Gloves, I prefer Framers since I like the ability to sense what I'm touching without having to look directly at it. $25 USD
Knee pads, get quality ones, you're going to be spending a lot of time kneeling. $20-50 USD
Glasses, get Z87+ quality safety goggles or glasses. $7-20 USD ( I am rough on glasses so I buy the cheaper and replace as needed.)
Hearing Protection, in-ear style or over-ear just make sure it is at least 30db level. $5-20 USD depending on style and level of protection.
Drill I used a 14 Volt portable and a compact 10 volt portable, but most any drill will work. The key is to be able to work close to a wall or confined area without damaging the wood or the surrounding area. A pneumatic hammer drill will probably be overkill! Corded: $60 USD Cordless $90-150 USD depending on size and manufacturer.
Flexible drive shaft bit holder This should fall into the, "nice to have but not necessary" category. I broke a couple of these due to excessive bending and drilling at extreme angles (Herringbone pattern up against angled walls!). Again, the better ones cost more but a reasonable price is $10-20 USD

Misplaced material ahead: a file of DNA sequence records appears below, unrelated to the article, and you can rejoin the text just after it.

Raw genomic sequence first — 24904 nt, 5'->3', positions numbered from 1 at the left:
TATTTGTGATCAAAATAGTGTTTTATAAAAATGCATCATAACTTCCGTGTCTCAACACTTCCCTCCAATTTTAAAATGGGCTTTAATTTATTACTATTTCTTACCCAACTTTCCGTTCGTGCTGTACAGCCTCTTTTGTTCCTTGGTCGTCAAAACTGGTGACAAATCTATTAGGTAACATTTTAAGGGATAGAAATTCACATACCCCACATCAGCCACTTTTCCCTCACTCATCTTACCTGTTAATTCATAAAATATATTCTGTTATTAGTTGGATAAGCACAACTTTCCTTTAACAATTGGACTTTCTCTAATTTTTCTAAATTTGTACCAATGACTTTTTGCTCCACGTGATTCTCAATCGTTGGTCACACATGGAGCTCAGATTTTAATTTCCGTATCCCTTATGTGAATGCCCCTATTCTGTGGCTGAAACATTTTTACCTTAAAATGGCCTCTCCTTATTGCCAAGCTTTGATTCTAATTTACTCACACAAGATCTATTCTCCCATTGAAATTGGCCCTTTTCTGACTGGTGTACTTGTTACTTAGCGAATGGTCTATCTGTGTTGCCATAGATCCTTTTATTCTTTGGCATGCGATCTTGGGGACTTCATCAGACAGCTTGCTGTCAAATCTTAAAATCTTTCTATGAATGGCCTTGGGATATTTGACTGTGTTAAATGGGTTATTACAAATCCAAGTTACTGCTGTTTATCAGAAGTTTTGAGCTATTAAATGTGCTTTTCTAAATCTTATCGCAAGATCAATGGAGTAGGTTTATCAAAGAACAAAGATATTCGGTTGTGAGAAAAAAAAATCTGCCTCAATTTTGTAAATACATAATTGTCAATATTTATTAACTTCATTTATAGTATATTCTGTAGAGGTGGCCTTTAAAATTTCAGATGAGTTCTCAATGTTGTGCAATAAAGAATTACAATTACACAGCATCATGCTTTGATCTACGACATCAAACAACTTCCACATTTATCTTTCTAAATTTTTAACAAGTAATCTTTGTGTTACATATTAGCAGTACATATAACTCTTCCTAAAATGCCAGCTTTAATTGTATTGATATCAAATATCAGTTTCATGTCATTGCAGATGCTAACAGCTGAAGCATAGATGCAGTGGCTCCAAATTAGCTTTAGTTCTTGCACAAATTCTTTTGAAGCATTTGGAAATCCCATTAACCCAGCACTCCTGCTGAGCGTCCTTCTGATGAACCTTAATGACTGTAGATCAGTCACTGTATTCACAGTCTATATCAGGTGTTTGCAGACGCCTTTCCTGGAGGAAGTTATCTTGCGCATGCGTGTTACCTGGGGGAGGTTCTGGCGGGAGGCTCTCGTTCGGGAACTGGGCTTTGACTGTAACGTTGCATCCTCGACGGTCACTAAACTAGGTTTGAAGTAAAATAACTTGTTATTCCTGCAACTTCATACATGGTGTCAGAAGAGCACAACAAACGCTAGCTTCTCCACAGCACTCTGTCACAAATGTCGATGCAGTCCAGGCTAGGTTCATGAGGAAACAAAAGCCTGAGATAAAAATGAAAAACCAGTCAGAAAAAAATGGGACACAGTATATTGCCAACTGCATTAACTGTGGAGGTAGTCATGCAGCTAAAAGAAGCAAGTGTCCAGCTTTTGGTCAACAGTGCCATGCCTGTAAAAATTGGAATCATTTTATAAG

Sliding Bevel The DIY floor installers best friend for those weird angled cuts. USD $10
Step 2: Prepare the Surfaces
Our house is over a crawl space. This allows air flow through but also can trap moisture due to temperature differences and the insulation. The key to preparing this crawl space is to completely cover the ground with a vapor barrier. My research came up with 10mil plastic being sufficient to keep the vapor/ moisture from getting into the crawl space and eventually allowing the humidity to swell the flooring. If you've heard of someone who's had a bad experience with hardwood (esp. laminate/ engineered) flooring, it is usually related to moisture swelling the flooring, and this causing it to buckle. (This is also the reason you need a 3/8 - 1/2 inch gap around the border).
We had carpet over padding that was stapled to the subfloor. LOTS of staples! no, no you don't understand... hundreds of staples!